The Shatney family has been raising Highland cattle on Shat Acres Farm in Greensboro Bend, Vermont, for over 40 years. Originally a dairy farm, Shat Acres Farm has been in existence for over 100 years.
Their earliest breeding herds were called Shat Acres Highlands, but they now market their beef under the brand name Greenfield Highland Beef. The family has the oldest closed herd in the country, meaning that they have not bought a cow in over 30 years, proudly owning the third-largest herd in the United States. Today, Shat Acres Farm is considered to have some of the top Highland cattle genetics in the nation.
The Highland breed was developed in the Scottish Highlands, which are known for their rugged terrain and harsh weather conditions. These cattle have long horns and long wavy coats, which are colored black, red, yellow, dun or brindled. They use their long horns to dig through thick snow to find vegetation, as well as for defending themselves against predators. Because of their large size, Highlands have few enemies in the wild. Depending upon location, their enemies are packs of wolves, mountain lions, cougars and bears.
Highlands are easy to maintain, requiring little in the way of shelter or food supplements. They do well in conditions, such as snow and cold, in which other breeds would not survive. These hardy animals are not prone to diseases and seem to handle stress well. All of these traits, along with an even temperament, make them a very desirable breed to own.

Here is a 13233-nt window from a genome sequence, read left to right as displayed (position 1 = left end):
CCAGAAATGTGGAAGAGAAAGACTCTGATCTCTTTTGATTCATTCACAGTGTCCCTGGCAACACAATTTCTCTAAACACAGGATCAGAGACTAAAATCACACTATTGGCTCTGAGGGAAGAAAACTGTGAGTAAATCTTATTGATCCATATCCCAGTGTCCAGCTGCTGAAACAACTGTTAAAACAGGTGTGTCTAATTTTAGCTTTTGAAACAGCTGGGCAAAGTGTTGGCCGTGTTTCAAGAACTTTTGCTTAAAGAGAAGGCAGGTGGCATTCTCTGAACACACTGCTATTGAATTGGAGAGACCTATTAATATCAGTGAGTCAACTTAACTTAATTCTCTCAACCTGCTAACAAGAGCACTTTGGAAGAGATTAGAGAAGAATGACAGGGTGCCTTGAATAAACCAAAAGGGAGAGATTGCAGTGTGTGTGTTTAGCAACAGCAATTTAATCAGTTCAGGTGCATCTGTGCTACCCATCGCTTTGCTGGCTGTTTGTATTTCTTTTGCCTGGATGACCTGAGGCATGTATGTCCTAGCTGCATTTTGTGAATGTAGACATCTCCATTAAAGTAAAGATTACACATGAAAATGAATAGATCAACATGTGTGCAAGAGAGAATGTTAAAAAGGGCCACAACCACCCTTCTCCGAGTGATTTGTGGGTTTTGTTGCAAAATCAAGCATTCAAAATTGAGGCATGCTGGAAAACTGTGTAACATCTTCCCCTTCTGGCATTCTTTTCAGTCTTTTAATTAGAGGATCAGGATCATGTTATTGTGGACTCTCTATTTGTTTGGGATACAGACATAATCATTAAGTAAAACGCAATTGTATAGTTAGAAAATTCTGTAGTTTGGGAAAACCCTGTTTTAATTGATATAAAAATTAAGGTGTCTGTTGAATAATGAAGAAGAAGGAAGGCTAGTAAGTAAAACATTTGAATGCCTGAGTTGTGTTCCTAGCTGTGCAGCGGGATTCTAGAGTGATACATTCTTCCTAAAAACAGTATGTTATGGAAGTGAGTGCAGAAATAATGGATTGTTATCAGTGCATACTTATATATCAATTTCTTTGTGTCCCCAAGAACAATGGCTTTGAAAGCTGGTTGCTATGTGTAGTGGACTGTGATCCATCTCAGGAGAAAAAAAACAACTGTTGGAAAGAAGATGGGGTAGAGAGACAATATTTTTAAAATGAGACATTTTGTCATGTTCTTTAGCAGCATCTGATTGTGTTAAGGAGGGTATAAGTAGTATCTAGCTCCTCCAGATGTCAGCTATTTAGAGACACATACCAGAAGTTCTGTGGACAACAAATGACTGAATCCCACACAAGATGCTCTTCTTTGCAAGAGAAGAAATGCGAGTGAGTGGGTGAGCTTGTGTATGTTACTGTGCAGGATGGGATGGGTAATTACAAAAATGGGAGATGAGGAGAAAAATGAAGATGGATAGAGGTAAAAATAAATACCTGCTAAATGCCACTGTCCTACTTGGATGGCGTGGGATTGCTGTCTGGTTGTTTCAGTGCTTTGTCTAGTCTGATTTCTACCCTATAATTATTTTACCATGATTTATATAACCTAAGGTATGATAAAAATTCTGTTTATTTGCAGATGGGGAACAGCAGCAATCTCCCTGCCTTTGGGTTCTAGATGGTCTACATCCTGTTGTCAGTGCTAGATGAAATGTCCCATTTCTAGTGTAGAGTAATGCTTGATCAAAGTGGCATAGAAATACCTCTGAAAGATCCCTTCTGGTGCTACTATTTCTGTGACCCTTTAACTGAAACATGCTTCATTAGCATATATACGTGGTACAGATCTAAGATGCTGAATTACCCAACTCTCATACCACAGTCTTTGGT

Ray Shatney’s dad, Carroll, had an eye for cattle. He knew what bulls to use and what animals to cull. The success of Shat Acres Farm stems from Ray’s dad, who passed away in 2009 at age 98. Carroll loved his Highlands and instilled that love in his son, Ray. Today, Janet Steward and Ray Shatney own the farm, strongly believing that their Highland cattle are very special animals.
“As I did not grow up a farmer, I came late to the occupation of farming, while Ray has been farming all of his life,” says Janet. Being a good steward of the land has been a big part of Ray’s upbringing. He feels that if you don’t take care of the land, your animals will not have what they need to thrive.
The Highland cattle saga began in 1967, when Ray’s dad bought his first Highland cow off of a train car in South Dakota. At the time there were no Highlands in the area, and very few in the United States. Carroll took his unusual cattle to county fairs to pay the taxes on the farm. Farmers were paid a premium to bring unique animals to county fairs, and the Highlands were a true novelty.
Janet met Ray in 2001 when he brought some Highlands to pasture on her land in Plainfield, Vermont. Not surprisingly, she also fell in love with the cattle. It was during this time, when Ray and his parents were farming and raising about 40 Highlands, that Janet quickly realized they could not pay for the Highlands by only selling breeding stock. For many years the price of Highland cattle was at a premium, which enabled the farm to sell breeding stock and make a profit. With more of the breed becoming available, it was difficult to continue selling stock at a rate that would support the farm.